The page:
The father having peculiar business ability and tireless energy soon became one of the wealthiest planters in Smith county, owning many slaves and having a large amount of landed and other property. He was largely interest in the breeding of blooded stock and it was while with him that our young planter acquired the thorough knowledge of the cattle business which paved the way and proved the groundwork of his future success. He was a student at Sylvareno Academy, in his native county, when the war of the rebellion came on, was among the first to enlist there at the age of sixteen, and left the county with the first company it furnished to the Confederate army. His was Company H, Sixteenth Infantry, under Captain W. H. Hardy, Colonel Posey’s regiment, Trimmell’s brigade and Hill’s corps, and, later, in Jackson’s brigade and Longstreet’s corps. He went with his company into Virginia, reaching the front just after the first battle of Manassas. He was detailed there, being so young and immature, on provost guard duty under Major Payne at Warrenton for six months and then rejoined his company in the valley of Virginia, where under Jackson’s command, they were engaged in the battle at Cross Keys. The seven days’ fight followed and in the desperate battle of Malvern Hill he also participated. While the army was resting up from its hard work Mr. Gowan was discharged from the army on an order form the war department issued in pursuance of an act of the Confederate Congress for the discharge of all soldiers under eighteen years of age. He remained at home for ten months and having then reached the required enlistment age, he returned to Virginia and resumed his place in his old company. His first regular engagement after his return was at Spottsylvania Court House, during which he received a severe wound in the leg and was sent to the hospital for treatment. He soon recovered and, six months later, in a battle on the Weldon and Petersburg railroad in North Carolina, was taken prisoner and sent to Point Lookout, Maryland, where he was paroled the ensuing winter.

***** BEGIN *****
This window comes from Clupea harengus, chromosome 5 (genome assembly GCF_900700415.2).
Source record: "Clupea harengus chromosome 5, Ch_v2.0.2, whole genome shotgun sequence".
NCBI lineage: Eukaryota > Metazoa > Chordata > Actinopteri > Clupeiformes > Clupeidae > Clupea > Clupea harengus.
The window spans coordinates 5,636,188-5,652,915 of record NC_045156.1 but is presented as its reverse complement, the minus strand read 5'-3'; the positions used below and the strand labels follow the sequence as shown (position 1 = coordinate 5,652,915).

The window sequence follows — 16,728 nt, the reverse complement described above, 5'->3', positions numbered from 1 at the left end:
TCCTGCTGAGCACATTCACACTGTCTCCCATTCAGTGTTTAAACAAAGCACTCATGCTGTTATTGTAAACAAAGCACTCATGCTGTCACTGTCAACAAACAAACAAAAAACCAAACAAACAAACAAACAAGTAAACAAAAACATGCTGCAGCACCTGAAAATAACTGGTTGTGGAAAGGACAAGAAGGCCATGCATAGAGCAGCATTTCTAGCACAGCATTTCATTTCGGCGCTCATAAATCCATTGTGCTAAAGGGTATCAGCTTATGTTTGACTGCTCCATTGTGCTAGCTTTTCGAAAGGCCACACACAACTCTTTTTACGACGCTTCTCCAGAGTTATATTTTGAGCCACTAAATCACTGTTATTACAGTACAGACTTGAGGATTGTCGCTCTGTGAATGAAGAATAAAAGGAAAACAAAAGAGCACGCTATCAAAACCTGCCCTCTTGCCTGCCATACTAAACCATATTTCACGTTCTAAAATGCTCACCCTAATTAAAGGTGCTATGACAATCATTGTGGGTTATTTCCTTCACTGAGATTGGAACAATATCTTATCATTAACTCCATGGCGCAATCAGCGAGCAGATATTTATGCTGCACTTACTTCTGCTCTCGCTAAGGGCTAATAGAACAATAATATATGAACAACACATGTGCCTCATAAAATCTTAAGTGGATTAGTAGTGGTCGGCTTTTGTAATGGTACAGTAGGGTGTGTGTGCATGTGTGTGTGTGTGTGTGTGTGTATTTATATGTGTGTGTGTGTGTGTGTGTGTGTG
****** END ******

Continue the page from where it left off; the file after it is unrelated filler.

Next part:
He made his home trip by boat and soon thereafter became a member of a company of the Home Guard and remained out of active service during the remainder of the war. The work of his father’s farm occupied him the remainder of his stay in Mississippi and early in the year following the declaration of peace he took the step which established him in Texas and identified him with the west.